Song-request signs have been part of Phish concerts ever since the band outgrew venues where you could just tell them what you wanted to hear. And the band has a history of honoring these requests, as at 12/14/95, when they closed out that historic show with Bold As Love because a fan had a sign for it. But as Trey said to a guy holding a sign for a different song, “We can’t play every sign.”
In the last year, the double-edged sword of honoring sign requests has been unsheathed: honor one sign, and ten fans will make their own signs in the hope that you’ll honor theirs, too. From the Stage Banter sign that led to Trey’s introduction of the Ocedoc at the Greek last year, to the Manteca sign at MSG, to the several signs Trey held up this summer, the band has been providing all kinds of positive reinforcement to sign holders.
What are the implications of this? Are signs a purely good thing for the Phish experience? What could go wrong? We decided to give these questions the Tales of Mental Tangle treatment. Read on, then vote in our poll and add your own thoughts.
The Mental Tanglers
Arguing in favor of signs: The Relentless Communicator, Aaron Hawley. Aaron has never held a sign up himself, but has enjoyed the work of others. He is also said to be a secret lover of Ace of Base’s classic, “The Sign.”
How is it that the guy with the first sign Trey took from an audience member this summer–arguably one of the people who bears the most responsibility for any negative sign-induced moments that might come to pass–can have the gall to suggest that fans should take it easy with the signs? Simple: pure, blatant, unabashed hypocrisy.
But my hypocrisy comes from a place of real concern, both for the fans and the band. As I see it, there are a couple main issues. Most importantly, the messages on the signs. They’re fine when they’re songs: I don’t care if you’re a vet who’s been chasing Highway to Hell or a newb who’s jonesing for your first Possum; you have a right to wish for what you want. They’re fine when they’re benign messages, like the famous “Thank you” sign from Cypress, or the “Stage banter” sign that @TweeterReprise rocked (and Trey honored) at the Greek last year. But as the many glowsticks that have been pegged at the band prove, some fans would rather ruin the groove than share in it. And while a glowstick won’t do any real damage, I believe that a “Poor Sue” sign — which has been suggested on Phantasy Tour as a reference to Trey’s rumored marital transgressions — would.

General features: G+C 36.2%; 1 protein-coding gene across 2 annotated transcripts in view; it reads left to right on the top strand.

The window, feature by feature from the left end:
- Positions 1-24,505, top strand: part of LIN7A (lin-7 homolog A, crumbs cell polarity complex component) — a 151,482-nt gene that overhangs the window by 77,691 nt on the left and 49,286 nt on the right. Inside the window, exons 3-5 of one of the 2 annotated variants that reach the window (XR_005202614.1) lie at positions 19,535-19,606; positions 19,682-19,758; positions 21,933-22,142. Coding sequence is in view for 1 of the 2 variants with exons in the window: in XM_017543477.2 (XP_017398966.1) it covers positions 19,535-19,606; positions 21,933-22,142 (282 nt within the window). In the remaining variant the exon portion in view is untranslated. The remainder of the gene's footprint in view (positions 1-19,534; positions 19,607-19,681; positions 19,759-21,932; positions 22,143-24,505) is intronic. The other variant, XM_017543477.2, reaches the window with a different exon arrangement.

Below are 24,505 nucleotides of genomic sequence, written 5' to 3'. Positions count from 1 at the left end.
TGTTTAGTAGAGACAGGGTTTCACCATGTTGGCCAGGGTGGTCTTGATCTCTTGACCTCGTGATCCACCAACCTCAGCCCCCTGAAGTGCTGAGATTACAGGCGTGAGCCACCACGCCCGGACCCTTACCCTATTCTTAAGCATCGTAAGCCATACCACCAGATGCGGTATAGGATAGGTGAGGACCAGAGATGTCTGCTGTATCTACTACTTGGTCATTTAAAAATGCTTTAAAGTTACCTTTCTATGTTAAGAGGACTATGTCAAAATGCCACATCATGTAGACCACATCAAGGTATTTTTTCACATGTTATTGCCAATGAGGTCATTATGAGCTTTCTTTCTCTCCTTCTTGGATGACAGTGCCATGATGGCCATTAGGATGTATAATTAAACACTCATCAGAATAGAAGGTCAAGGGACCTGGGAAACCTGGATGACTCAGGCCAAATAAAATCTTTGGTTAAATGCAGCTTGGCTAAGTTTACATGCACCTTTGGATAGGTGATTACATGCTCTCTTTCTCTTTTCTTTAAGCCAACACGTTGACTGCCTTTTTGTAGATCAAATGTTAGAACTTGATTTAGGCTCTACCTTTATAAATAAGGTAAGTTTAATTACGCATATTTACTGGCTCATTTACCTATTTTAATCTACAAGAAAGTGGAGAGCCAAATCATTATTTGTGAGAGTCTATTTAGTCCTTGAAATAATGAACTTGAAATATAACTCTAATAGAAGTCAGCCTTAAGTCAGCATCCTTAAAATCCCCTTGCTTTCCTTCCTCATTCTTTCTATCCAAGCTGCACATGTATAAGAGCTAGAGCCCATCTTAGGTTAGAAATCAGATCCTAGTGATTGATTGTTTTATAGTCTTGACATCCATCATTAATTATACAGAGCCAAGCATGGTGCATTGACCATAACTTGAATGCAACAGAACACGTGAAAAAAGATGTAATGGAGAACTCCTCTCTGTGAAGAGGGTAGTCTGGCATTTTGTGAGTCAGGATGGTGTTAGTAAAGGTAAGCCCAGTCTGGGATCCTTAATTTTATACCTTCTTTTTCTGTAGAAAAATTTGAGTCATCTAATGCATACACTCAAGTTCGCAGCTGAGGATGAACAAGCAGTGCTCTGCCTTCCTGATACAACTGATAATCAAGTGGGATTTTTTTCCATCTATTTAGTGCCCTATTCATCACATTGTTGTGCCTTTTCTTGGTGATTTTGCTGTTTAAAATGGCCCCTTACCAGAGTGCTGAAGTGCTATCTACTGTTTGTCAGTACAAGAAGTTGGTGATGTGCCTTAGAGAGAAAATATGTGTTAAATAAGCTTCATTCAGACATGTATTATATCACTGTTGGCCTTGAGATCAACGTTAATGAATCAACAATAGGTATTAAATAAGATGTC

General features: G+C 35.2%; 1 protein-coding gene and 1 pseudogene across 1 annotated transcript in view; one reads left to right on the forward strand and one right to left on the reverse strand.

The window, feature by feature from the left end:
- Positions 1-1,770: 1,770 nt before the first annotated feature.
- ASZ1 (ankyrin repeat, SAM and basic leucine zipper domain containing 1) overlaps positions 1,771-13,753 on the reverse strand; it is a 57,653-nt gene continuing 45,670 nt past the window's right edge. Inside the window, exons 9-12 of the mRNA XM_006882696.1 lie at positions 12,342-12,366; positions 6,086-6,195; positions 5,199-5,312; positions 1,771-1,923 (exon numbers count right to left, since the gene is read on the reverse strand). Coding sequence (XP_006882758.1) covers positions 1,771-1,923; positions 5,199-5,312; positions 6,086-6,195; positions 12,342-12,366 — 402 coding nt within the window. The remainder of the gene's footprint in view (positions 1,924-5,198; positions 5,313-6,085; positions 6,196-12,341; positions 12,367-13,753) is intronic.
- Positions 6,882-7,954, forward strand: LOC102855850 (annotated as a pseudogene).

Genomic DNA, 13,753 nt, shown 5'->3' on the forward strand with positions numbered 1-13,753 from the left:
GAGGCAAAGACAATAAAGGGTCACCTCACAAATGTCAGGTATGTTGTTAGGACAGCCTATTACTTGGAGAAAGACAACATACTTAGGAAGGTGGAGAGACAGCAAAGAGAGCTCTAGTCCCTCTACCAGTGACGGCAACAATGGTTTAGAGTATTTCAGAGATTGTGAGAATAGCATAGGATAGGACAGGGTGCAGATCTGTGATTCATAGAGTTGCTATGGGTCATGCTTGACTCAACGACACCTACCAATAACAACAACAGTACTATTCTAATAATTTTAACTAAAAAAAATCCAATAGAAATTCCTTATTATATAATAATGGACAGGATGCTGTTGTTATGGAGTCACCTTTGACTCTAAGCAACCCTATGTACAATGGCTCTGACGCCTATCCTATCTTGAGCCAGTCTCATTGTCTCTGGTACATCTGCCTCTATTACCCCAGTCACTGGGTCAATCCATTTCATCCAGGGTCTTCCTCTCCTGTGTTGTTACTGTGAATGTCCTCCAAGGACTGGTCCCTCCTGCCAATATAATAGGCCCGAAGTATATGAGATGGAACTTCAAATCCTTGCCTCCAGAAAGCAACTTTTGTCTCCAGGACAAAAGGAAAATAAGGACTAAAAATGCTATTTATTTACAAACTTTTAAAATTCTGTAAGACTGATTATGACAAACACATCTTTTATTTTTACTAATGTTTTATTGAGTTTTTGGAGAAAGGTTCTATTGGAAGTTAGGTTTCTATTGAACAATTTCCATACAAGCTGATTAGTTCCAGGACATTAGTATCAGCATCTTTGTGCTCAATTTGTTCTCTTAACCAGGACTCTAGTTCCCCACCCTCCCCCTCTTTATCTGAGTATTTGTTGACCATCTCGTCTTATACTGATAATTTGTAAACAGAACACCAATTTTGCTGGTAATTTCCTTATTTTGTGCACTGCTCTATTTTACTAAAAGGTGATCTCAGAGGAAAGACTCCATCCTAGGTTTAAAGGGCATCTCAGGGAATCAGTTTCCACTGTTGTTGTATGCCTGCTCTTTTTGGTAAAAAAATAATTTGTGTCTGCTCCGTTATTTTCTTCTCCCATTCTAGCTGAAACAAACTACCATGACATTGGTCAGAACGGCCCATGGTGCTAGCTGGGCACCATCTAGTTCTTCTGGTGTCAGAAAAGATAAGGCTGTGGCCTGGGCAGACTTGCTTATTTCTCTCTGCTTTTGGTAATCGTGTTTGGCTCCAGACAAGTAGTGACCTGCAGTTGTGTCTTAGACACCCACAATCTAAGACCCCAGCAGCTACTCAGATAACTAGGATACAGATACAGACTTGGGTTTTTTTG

A less major, but still important point, has to do with visibility. This video says it all. Put simply, I pay $70 to see the band, not the back of your sign.
So there you have it. I feel a bit like Einstein, who paved the way for harnessing nuclear energy before decrying its weaponization. Which leaves just one question: when am I getting my Nobel for my Jennifer Dances sign?
Signs, signs, everywhere there’s signs… and it’s a damn good thing too! Look, some of the complaints about signs are justified…. until you watch a whole show and realize that the signs hardly come out in the course of a three hour show. Your YouTube link would serve to back up your point… if the band had been playing. Honestly, if someone is complaining that their view of the walk-on was obstructed, then that person just needs to loosen up a little bit. Almost all of these signs get lowered the second the band starts playing, so the idea of “signs blocking the show” is a little bit of a hypothetical situation. The truth is, as with anything that anyone might do at a Phish show, from smoking to singing to talking to texting to hooping or hollering, it has to be done with respect for the folks around you. That said, I don’t consider your aisle-mate asking you to move slightly so they can go get a beer to be a gross violation of your space, so I don’t think you holding a sign for the first ninety seconds of a show should be considered a violation of theirs.
It amazes me there’s any backlash to signs at all, because, to be honest, this is what makes Phish great. If you think Phish is the best band on the planet because of the songs, you’re wrong. If you think Phish is the best band on the planet because of the jams, you’re wrong again. If you think Phish is the best band on the planet because they have a drummer in a dress who plays the vacuum, you’re wrong for a third time. Phish is the best band on the planet because of the connection they have with their fans. Face it, the band just isn’t that special and neither are the fans. However, when the two connect, there’s a circuit created that crackles with energy. The band and the fans respond to each other, and that’s where the magic happens. So that’s why you won’t find me decrying anything that strengthens that bond between band and audience, because when I go to a show, that’s what I’m really going to see.